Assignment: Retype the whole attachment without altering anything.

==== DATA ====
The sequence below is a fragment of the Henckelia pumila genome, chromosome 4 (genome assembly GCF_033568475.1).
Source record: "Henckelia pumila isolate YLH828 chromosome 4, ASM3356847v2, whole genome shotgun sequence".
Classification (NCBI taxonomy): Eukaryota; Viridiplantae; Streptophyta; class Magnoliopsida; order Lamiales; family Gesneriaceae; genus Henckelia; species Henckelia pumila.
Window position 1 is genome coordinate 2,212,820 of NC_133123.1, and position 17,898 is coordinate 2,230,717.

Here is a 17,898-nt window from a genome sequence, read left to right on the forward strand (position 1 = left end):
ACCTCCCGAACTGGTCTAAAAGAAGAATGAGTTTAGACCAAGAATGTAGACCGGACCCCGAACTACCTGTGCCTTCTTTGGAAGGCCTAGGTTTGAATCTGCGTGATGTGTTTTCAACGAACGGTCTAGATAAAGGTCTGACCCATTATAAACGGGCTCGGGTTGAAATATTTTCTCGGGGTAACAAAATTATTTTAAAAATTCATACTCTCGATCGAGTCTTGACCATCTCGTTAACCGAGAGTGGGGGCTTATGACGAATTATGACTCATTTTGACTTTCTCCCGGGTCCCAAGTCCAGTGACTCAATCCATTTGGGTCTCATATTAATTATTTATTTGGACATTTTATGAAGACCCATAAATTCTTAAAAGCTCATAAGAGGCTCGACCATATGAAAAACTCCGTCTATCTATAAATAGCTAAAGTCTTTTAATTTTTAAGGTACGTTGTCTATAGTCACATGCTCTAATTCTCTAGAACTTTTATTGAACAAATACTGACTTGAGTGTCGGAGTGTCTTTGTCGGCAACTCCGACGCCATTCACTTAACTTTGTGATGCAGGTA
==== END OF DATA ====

The sequence below is a fragment of the Henckelia pumila genome, chromosome 4 (genome assembly GCF_033568475.1).
Source record: "Henckelia pumila isolate YLH828 chromosome 4, ASM3356847v2, whole genome shotgun sequence".
Classification (NCBI taxonomy): Eukaryota; Viridiplantae; Streptophyta; class Magnoliopsida; order Lamiales; family Gesneriaceae; genus Henckelia; species Henckelia pumila.
Window position 1 is genome coordinate 2,212,820 of NC_133123.1, and position 17,898 is coordinate 2,230,717.

Here is a 17,898-nt window from a genome sequence, read left to right on the forward strand (position 1 = left end):
ACCTCCCGAACTGGTCTAAAAGAAGAATGAGTTTAGACCAAGAATGTAGACCGGACCCCGAACTACCTGTGCCTTCTTTGGAAGGCCTAGGTTTGAATCTGCGTGATGTGTTTTCAACGAACGGTCTAGATAAAGGTCTGACCCATTATAAACGGGCTCGGGTTGAAATATTTTCTCGGGGTAACAAAATTATTTTAAAAATTCATACTCTCGATCGAGTCTTGACCATCTCGTTAACCGAGAGTGGGGGCTTATGACGAATTATGACTCATTTTGACTTTCTCCCGGGTCCCAAGTCCAGTGACTCAATCCATTTGGGTCTCATATTAATTATTTATTTGGACATTTTATGAAGACCCATAAATTCTTAAAAGCTCATAAGAGGCTCGACCATATGAAAAACTCCGTCTATCTATAAATAGCTAAAGTCTTTTAATTTTTAAGGTACGTTGTCTATAGTCACATGCTCTAATTCTCTAGAACTTTTATTGAACAAATACTGACTTGAGTGTCGGAGTGTCTTTGTCGGCAACTCCGACGCCATTCACTTAACTTTGTGATGCAGGTA